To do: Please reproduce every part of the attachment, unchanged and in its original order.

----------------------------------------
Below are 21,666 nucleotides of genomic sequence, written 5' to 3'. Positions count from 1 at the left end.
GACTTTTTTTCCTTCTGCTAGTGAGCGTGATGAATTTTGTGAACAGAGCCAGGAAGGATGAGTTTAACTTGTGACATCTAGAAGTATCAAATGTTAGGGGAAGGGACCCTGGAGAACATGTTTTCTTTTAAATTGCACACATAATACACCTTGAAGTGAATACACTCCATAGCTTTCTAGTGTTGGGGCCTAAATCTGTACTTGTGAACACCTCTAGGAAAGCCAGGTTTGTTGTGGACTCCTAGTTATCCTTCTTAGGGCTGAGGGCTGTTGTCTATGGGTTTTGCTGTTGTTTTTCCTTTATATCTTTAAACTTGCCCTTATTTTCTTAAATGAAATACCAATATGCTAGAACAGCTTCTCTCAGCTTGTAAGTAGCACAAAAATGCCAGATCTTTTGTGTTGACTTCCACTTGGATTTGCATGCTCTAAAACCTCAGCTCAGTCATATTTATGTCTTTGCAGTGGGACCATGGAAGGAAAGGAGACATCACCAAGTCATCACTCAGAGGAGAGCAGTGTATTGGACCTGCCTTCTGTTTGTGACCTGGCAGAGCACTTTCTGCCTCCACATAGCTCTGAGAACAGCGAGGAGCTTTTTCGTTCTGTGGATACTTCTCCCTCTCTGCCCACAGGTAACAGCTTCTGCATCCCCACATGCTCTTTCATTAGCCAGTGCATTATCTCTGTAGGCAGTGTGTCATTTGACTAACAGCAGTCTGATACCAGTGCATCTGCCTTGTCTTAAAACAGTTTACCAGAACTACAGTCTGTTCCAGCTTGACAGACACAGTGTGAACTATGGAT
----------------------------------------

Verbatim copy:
Below are 21,666 nucleotides of genomic sequence, written 5' to 3'. Positions count from 1 at the left end.
GACTTTTTTTCCTTCTGCTAGTGAGCGTGATGAATTTTGTGAACAGAGCCAGGAAGGATGAGTTTAACTTGTGACATCTAGAAGTATCAAATGTTAGGGGAAGGGACCCTGGAGAACATGTTTTCTTTTAAATTGCACACATAATACACCTTGAAGTGAATACACTCCATAGCTTTCTAGTGTTGGGGCCTAAATCTGTACTTGTGAACACCTCTAGGAAAGCCAGGTTTGTTGTGGACTCCTAGTTATCCTTCTTAGGGCTGAGGGCTGTTGTCTATGGGTTTTGCTGTTGTTTTTCCTTTATATCTTTAAACTTGCCCTTATTTTCTTAAATGAAATACCAATATGCTAGAACAGCTTCTCTCAGCTTGTAAGTAGCACAAAAATGCCAGATCTTTTGTGTTGACTTCCACTTGGATTTGCATGCTCTAAAACCTCAGCTCAGTCATATTTATGTCTTTGCAGTGGGACCATGGAAGGAAAGGAGACATCACCAAGTCATCACTCAGAGGAGAGCAGTGTATTGGACCTGCCTTCTGTTTGTGACCTGGCAGAGCACTTTCTGCCTCCACATAGCTCTGAGAACAGCGAGGAGCTTTTTCGTTCTGTGGATACTTCTCCCTCTCTGCCCACAGGTAACAGCTTCTGCATCCCCACATGCTCTTTCATTAGCCAGTGCATTATCTCTGTAGGCAGTGTGTCATTTGACTAACAGCAGTCTGATACCAGTGCATCTGCCTTGTCTTAAAACAGTTTACCAGAACTACAGTCTGTTCCAGCTTGACAGACACAGTGTGAACTATGGAT